Annual Report to FAI General Conference 2004-2005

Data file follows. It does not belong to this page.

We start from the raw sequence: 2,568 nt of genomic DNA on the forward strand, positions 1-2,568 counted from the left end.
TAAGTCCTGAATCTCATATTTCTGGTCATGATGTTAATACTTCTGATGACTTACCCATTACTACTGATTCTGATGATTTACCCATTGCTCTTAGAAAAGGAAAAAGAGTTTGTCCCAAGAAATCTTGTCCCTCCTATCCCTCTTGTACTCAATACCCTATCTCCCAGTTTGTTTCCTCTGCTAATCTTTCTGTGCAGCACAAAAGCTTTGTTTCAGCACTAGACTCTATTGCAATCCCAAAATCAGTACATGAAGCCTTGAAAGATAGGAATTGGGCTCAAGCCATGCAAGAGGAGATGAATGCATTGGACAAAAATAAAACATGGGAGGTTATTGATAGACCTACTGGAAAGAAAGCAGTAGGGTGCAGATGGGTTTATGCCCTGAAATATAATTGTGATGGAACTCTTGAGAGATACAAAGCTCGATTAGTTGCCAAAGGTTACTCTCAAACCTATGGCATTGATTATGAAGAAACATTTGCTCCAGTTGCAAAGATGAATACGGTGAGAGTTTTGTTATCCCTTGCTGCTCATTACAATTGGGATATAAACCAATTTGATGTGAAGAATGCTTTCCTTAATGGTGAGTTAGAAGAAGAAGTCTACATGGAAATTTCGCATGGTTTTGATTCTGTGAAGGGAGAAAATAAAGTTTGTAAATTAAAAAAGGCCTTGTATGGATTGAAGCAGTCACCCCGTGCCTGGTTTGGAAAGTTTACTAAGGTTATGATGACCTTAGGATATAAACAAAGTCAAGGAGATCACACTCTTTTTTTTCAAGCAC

The last year has been one of mixed fortunes for the Commission. In some respects we have not been able to achieve the targets which we set ourselves. 2005 is the year in which our World Championship series falls. Previously we accepted a bid from the United Kingdom subject to the verification of several important matters, particularly the final entry fee, insurance and the signing of the Organisers Agreement. This resulted nine months before the scheduled date in a revised offer to Host the event, behind closed doors, with no insurance cover. This was unacceptable to the Commission. The French Helicopter Federation stepped in and offered to Host the 2005 Championship at very short notice for which they should be complimented upon particularly as they had a little under six months to complete their arrangements. The Championship was held at Rouen attracting 43 teams and Judges from seven countries. Three other countries who had provisional entries withdrew due to a lack of funds to participate. Under the Leadership of Jacques Escaffre, Championship Director, a successful Championship was held with all enjoying excellent French hospitality. Our congratulations go to Jacques and his Team for upholding the traditions of FAI in its Centenary Year. Viva La Fédération Française de Giraviation. Last year I reported to Conference our plans for a Centenary Flight from Paris to Lausanne. Due to a number of difficulties, beyond our control, our ambitions and intentions were reduced more particularly due to the huge cost in insurance terms for flying over the lake at Lausanne to salute FAI. Three helicopters took part in this celebration flight to Lausanne with Max Bishop being an honoured guest on board. CIG decided that, from its meagre funds, we would host a reception in Lausanne for City Dignitaries. During the reception I presented, on behalf of the Commission, a gift of an inscribed section of a rotor blade to the City to commemorate the Centenary. I take this opportunity of thanking all who participated and helped in achieving our goal. Helicopters are expensive to run. More and more, as other Commissions know, bureaucracy is clogging up initiative and enterprise whilst insurance costs reach mammoth proportions. Pilots require facilities to train not only for competition. I wonder sometimes whether some of those bureaucrats, caught perhaps in a natural disaster like an earthquake, Tsunami, hurricane or typhoon remember that often it is the helicopter pilot and his crew members who comes to their rescue and risk their lives. To keep the high traditions that the public come to expect they must understand that pilots require to train. The whole of our World Championship flying evolves round search and rescue tasks thus even at FAI events we continue to practice and improve our skills. In respect to World Air Games the Commission is committed, as ever, to participating with media attractive events which I have shown on previous addresses. This year we have not been able to progress further due to the change of Championship venue. We continue to consider new ideas. We have been offered an airfield for a mini media style event I will be having more detailed discussions with my Ballooning and Gliding Colleagues. This will not take place before 2007. The Commission has been informed of 2 bids for the 2008 World Championships from Switzerland and Germany. An indication of serious interest for 2011 has been made. On environmental matters we propose to have informal discussions with the Environmental Commission to see where there could be co-operation between us. I single out over the last year the considerable help, support and advice given by First Vice President Konrad Geissler and Second Vice President Irina Grushina. However the hardest work has been carried out by our Secretary, Chief Championship Judge and Chairman of the Rules Committee, Wolfgang Perplies. He has been outstanding in his contribution to the Commission. His tenacity, dedication and knowledge is an inspiration. In this the Centenary Year the Commission awarded its Gold Medal for only the 3rd time. We do not make an award lightly. After consideration the Commission voted unanimously that Fredi Herbert (Switzerland) be awarded the Medal. During the last year, as I have found in previous years the help, guidance and contribution made to the Commission’s smooth running by Max Bishop and his Colleagues in Lausanne is second to none. Without them we simply would fail to function. Max, please take to your staff our warmest thanks. We remain in awe of all those tasks you manage to achieve so efficiently and with such dedication. David Hamilton President